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Gary
13-01-2005, 13:52:14
OK I've been aware of the term "Voice over IP" for some while now, but not taken a great deal of notice of it. So * shrug * they can package up any data and send it across, so what ?

But what brings it to mind is the fact that I've been looking at wireless modem/routers to allow all my PCs to get the the Net without me having to swop the cable/modem over. And I've just noticed that the item I'm considering states that it has no VoIP port.

A separate port ? Oh. Well what's that used for then ? Can you not pass voice over the Net without one ? No can't be, there's loads of "telephone" system apps out there trying to undercut the telcos. So how does a VoIP port fit in ?

If I buy a router/modem without one will I be cut off from all future developments re telecoms over the Net ? Or will it make no difference to a domestic user ?

Not that I'm desperate to pass my voice over the Net, but I'd hate to not have it and then find I really wanted it.

Can anyone fill in the details on how it is used and whether it is any use to the normal domestic Web Surfer ?

Cheers.

zmama
13-01-2005, 14:46:53
I think it's silly to worry about a technology you aren't going to use. Unless you forsee yourself making many international phone calls...it ain't for you.

Hard to say how it's used since each country regulates it differently. Here you sign up with a VoIP carrier like Vonnage for $40 a month or so.

If it becomes necessary for future telcom development, the telcoms will make sure you can connect and probably will include a router or something in the price of the service

Gary
13-01-2005, 15:09:03
Thanks.

How would I know I 'm not going to use it until I know more about it's functionality ? It's futureproofing my potential purchase I'm interested in. It'd be sad to buy a modem/router now, only to have to replace it, or go without, at a later date.

I assumed VoIP was something the ISP did, rather than the end user. Now it seems I made a wrong assumption. But I still only have one modem connection out to the world, don't I ? Is this VoIP port a physical port you can plug into, or one of these software things that I get more confused about ?

Would one not use VoIP on a national call ? I do know of folk on foreign shores but one reason I don't even think of calling is the cost. Maybe that'd change with a Net alternative.

What about free call providers, like Skype ? Is that a different subject ?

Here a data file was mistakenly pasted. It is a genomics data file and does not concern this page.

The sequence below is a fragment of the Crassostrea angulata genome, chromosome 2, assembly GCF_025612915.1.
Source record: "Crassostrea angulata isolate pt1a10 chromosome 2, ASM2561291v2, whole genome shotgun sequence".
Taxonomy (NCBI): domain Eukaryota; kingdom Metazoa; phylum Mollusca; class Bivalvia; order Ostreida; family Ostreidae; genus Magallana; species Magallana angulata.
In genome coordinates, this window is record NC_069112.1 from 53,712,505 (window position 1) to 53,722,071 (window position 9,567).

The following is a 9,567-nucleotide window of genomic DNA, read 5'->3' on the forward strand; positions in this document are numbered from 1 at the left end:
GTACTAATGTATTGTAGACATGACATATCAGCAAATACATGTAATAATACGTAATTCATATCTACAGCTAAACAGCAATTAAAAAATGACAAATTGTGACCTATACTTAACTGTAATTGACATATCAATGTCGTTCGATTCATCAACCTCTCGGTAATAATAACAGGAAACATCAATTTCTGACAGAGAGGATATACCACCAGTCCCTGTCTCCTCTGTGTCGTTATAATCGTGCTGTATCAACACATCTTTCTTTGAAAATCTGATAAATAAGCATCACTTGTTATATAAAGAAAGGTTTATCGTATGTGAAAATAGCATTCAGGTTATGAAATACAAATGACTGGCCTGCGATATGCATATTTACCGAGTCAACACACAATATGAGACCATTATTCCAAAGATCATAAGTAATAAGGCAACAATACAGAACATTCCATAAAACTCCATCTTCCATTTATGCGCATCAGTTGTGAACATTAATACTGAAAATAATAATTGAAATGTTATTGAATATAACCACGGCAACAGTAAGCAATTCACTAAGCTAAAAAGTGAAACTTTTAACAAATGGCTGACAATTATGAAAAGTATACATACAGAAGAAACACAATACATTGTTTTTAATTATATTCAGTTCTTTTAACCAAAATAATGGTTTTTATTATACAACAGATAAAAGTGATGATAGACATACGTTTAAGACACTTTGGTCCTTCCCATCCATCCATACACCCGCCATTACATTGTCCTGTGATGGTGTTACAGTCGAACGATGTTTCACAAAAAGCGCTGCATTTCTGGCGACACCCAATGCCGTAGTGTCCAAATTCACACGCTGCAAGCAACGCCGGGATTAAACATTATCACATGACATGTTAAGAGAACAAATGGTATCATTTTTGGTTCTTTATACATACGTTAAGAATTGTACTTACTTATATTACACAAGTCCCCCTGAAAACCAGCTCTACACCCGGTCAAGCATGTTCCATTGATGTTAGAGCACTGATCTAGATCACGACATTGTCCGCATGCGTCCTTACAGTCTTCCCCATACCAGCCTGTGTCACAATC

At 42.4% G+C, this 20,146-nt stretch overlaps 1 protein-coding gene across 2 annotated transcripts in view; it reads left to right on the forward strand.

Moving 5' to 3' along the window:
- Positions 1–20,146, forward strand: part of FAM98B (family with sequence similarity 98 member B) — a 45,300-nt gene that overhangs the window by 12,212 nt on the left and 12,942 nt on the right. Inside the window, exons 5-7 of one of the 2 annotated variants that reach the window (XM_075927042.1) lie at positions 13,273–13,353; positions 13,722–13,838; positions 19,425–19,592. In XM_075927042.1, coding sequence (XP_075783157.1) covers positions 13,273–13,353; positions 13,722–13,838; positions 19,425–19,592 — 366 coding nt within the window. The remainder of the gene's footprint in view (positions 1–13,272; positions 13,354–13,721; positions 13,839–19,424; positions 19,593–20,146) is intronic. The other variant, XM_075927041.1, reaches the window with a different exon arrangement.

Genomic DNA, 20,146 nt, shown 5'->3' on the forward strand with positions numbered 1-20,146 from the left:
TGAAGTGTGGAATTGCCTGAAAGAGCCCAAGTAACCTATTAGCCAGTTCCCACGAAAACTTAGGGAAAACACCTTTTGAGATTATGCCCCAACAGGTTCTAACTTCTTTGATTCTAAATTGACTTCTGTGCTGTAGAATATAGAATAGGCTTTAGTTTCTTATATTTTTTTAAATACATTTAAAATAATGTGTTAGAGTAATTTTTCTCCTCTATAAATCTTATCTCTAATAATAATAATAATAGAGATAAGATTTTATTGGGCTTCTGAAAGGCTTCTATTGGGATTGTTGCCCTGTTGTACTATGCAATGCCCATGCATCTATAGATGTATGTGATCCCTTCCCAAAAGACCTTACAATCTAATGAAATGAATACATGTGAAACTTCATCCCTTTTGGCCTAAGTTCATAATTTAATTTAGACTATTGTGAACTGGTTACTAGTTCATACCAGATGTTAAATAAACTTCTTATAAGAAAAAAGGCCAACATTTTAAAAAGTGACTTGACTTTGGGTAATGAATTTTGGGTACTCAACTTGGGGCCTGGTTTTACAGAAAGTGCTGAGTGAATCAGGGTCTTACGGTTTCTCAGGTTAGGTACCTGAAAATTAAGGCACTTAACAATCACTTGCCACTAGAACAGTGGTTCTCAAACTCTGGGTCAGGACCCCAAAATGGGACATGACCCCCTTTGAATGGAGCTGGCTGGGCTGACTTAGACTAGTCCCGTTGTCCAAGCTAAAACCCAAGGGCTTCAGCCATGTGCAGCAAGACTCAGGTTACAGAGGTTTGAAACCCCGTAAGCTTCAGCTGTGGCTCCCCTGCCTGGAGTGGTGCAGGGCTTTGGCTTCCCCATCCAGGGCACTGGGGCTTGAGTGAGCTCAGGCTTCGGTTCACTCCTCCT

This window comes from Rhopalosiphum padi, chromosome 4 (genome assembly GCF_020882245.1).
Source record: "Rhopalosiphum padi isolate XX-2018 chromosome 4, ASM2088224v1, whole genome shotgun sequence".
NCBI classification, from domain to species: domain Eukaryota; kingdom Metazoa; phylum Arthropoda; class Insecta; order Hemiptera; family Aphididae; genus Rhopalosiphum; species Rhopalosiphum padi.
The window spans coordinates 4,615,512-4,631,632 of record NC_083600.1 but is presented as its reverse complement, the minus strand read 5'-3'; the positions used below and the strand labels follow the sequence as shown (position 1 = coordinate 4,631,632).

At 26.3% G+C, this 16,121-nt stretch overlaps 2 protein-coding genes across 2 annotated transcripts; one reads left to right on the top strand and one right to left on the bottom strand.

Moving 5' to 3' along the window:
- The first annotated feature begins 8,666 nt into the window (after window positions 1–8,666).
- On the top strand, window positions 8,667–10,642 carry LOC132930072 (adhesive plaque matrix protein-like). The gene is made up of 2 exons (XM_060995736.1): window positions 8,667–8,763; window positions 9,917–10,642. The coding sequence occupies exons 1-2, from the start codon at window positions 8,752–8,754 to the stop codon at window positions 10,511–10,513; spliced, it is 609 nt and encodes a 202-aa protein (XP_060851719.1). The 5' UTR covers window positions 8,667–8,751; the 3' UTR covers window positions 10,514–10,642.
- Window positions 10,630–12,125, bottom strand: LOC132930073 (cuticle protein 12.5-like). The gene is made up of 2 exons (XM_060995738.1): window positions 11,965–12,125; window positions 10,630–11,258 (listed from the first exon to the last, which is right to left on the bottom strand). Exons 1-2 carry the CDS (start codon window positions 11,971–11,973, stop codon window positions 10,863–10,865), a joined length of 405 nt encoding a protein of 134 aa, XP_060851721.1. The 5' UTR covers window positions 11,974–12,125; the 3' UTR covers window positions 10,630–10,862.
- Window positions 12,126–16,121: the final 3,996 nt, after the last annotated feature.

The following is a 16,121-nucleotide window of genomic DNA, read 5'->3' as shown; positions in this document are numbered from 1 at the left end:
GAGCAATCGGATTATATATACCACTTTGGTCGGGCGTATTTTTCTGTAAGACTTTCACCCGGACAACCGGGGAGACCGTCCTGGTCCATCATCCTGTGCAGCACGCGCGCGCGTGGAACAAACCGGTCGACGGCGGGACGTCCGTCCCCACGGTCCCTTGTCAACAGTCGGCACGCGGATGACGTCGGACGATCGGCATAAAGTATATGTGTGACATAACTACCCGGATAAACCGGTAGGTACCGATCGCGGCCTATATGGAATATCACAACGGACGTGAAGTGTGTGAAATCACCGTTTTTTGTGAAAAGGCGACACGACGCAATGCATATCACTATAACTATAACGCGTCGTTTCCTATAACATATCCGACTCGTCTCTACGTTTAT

zmama
13-01-2005, 15:52:07
Yup...thats more a p2p kinda thing, Skype that is.

And there is no future proofing in technology.

Read up on VoIP here

http://compnetworking.about.com/od/voipvoiceoverip/

zmama
13-01-2005, 16:12:12
And yes technically Skype IS VoIP it just isn't the same as the other. The one with the port on the modem /router is for your analog phone. I don't even know if there are non business services available in the UK for it yet.

I still think its silly to try to futureproof technolgy. I know of a person that went to great expense to wire his house for ethernet but wasn't planning to network his computers. He put in cat5 wires...anyone wanting a fast home network would put in cat6 and most people would just do wireless. As a home improvement investment it was lame.

Gary
13-01-2005, 16:19:40
Thanks. that's useful, although you can't ask a question of a website and expect a response like you can another person though :)

Still I'm getting the impression that a VoIP port might just be a socket you can plug a phone/adapter into, rather than another output port to the Internet, which was what I first envisaged when I saw a reference to one.

Can anyone confirm or deny that understanding ?

If true, then the PC might just be able to provide that sort of input anyway, without the need for a seperate input. (Although the phone line would cease to be usable if the PC were not kept on all the time.)


The minimum system requirements for using iConnectHere's PC-to-Phone:

Pentium 266 MHz PC or higher (not available with Macintosh)
32 MB RAM
Windows 95/98/NT/2000/ME/XP
Windows-compatible full duplex sound card
Microphone and speakers, or head/handset
Internet TCP/IP connection.
Modem Speed of 33.6 Kbps (For improved sound quality we recommend 64 Kbps or higher)
iConnectHere's PC-to-Phone dialer.
Internet explorer 5.5 for full website cpabilities.

http://www.iconnecthere.com/nonmembers/eng/images/bb_diagram_equipment.gif

Drekkus
13-01-2005, 16:30:52
Internet telephony is not the same as VoIP. Skype uses your internet connection to call to someone elses skype application.
But you don't need any extra sockets if you want to use VoIP. At home my cablemodem now also acts like the phone adapter, so I'm calling via my cable. So i've abandoned my normal landline. The broadband modem connects to my telephone connection, where I just plug in my normal phone.

zmama
13-01-2005, 16:47:41
Originally posted by Gary
[B]

Still I'm getting the impression that a VoIP port might just be a socket you can plug a phone/adapter into

yes

Gary
13-01-2005, 18:01:27
Thanks both. I think that covers all I needed to know (I hope).

A VoIP port is a "nice to have" thing, but hardly worth being too concerned about.

And one can use the Net for telephony without actually using VoIP. :)

zmama
13-01-2005, 18:16:27
Technically no...using the net for telephony IS VoIP...ie a protocol for taking voice packets and reassembling them at the destination.
You just don't have to have the port to do so. The big phone companies are already doing that with some of the data for our calls and you just don't know it.